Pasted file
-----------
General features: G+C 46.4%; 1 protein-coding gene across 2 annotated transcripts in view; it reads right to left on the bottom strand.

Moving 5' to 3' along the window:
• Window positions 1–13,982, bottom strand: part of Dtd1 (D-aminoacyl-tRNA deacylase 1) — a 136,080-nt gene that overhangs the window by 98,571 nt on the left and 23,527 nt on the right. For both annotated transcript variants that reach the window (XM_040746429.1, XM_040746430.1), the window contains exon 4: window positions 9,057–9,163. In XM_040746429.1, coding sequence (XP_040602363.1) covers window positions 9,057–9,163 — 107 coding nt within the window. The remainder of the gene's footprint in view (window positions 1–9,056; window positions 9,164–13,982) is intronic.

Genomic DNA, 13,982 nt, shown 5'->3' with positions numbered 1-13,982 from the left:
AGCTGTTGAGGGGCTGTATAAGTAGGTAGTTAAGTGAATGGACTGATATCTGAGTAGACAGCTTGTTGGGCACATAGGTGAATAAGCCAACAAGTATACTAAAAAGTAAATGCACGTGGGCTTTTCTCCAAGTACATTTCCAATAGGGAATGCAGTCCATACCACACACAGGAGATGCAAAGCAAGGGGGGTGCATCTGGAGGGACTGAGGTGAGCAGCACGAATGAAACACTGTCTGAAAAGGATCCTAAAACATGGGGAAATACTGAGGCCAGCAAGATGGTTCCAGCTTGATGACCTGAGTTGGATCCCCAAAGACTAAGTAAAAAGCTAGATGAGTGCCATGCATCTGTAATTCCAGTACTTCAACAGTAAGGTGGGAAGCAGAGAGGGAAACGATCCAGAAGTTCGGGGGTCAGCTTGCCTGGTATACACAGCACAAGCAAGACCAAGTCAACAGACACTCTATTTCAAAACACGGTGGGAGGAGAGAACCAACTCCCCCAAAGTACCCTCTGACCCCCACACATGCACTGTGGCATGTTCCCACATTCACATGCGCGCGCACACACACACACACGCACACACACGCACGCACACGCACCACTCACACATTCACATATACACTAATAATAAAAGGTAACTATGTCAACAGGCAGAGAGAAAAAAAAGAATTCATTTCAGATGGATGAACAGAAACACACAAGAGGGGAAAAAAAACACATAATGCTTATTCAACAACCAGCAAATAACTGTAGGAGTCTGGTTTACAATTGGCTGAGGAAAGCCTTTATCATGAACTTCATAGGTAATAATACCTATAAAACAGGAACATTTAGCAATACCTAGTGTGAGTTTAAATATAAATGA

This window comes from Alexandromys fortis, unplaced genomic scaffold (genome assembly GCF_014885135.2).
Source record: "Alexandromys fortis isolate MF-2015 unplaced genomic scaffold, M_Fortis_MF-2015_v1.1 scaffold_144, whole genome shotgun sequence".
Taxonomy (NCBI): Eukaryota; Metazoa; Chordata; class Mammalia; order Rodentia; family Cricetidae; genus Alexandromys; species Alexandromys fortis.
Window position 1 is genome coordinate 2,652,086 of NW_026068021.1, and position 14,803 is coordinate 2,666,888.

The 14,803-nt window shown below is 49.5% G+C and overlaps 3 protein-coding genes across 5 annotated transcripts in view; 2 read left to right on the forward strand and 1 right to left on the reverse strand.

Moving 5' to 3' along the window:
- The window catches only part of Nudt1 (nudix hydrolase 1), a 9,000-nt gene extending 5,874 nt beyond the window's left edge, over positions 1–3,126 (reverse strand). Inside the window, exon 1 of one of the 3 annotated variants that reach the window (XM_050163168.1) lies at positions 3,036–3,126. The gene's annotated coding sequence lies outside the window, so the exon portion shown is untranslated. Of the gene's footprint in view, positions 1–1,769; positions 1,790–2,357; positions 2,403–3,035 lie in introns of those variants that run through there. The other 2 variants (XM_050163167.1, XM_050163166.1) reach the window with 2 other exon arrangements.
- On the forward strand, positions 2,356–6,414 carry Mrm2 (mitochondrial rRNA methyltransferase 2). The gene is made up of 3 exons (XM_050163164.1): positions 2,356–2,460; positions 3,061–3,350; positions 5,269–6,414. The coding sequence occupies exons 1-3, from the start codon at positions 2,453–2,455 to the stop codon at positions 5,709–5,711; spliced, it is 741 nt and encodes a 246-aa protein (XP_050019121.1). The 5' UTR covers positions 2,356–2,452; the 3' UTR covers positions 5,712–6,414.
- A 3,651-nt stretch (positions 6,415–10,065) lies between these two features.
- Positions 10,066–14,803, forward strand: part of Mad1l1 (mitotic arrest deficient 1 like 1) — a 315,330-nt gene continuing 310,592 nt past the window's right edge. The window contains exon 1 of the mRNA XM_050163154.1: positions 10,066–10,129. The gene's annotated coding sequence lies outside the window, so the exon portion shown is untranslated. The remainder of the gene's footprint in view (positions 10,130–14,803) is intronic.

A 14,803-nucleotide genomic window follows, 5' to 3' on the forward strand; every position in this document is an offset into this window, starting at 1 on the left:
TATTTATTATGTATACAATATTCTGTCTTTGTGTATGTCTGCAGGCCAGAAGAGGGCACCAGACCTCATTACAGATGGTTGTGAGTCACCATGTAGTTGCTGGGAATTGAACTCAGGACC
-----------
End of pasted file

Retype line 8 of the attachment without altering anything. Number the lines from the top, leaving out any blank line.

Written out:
Taxonomy (NCBI): Eukaryota; Metazoa; Chordata; class Mammalia; order Rodentia; family Cricetidae; genus Alexandromys; species Alexandromys fortis.